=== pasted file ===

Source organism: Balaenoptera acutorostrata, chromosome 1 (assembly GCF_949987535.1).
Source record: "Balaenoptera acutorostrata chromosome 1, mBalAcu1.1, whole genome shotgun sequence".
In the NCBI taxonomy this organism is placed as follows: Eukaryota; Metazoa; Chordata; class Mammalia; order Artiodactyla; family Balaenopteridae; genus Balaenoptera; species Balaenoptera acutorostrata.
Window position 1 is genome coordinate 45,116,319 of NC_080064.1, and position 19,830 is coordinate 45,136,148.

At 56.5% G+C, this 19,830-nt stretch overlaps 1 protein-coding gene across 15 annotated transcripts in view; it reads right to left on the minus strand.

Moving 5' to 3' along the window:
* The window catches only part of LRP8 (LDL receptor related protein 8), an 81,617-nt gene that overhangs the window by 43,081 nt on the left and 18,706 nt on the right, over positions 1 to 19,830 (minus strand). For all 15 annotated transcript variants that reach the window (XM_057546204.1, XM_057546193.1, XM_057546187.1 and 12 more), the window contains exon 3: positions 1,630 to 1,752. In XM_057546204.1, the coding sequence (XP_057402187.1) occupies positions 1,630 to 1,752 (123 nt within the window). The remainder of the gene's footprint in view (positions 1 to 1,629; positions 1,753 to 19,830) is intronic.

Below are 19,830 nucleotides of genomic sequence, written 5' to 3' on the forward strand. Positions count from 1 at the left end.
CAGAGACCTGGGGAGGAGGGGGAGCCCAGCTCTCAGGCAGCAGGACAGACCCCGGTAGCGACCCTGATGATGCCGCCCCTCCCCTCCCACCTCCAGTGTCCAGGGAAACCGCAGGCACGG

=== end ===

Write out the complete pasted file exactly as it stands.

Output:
Source organism: Balaenoptera acutorostrata, chromosome 1 (assembly GCF_949987535.1).
Source record: "Balaenoptera acutorostrata chromosome 1, mBalAcu1.1, whole genome shotgun sequence".
In the NCBI taxonomy this organism is placed as follows: Eukaryota; Metazoa; Chordata; class Mammalia; order Artiodactyla; family Balaenopteridae; genus Balaenoptera; species Balaenoptera acutorostrata.
Window position 1 is genome coordinate 45,116,319 of NC_080064.1, and position 19,830 is coordinate 45,136,148.

At 56.5% G+C, this 19,830-nt stretch overlaps 1 protein-coding gene across 15 annotated transcripts in view; it reads right to left on the minus strand.

Moving 5' to 3' along the window:
* The window catches only part of LRP8 (LDL receptor related protein 8), an 81,617-nt gene that overhangs the window by 43,081 nt on the left and 18,706 nt on the right, over positions 1 to 19,830 (minus strand). For all 15 annotated transcript variants that reach the window (XM_057546204.1, XM_057546193.1, XM_057546187.1 and 12 more), the window contains exon 3: positions 1,630 to 1,752. In XM_057546204.1, the coding sequence (XP_057402187.1) occupies positions 1,630 to 1,752 (123 nt within the window). The remainder of the gene's footprint in view (positions 1 to 1,629; positions 1,753 to 19,830) is intronic.

Below are 19,830 nucleotides of genomic sequence, written 5' to 3' on the forward strand. Positions count from 1 at the left end.
CAGAGACCTGGGGAGGAGGGGGAGCCCAGCTCTCAGGCAGCAGGACAGACCCCGGTAGCGACCCTGATGATGCCGCCCCTCCCCTCCCACCTCCAGTGTCCAGGGAAACCGCAGGCACGG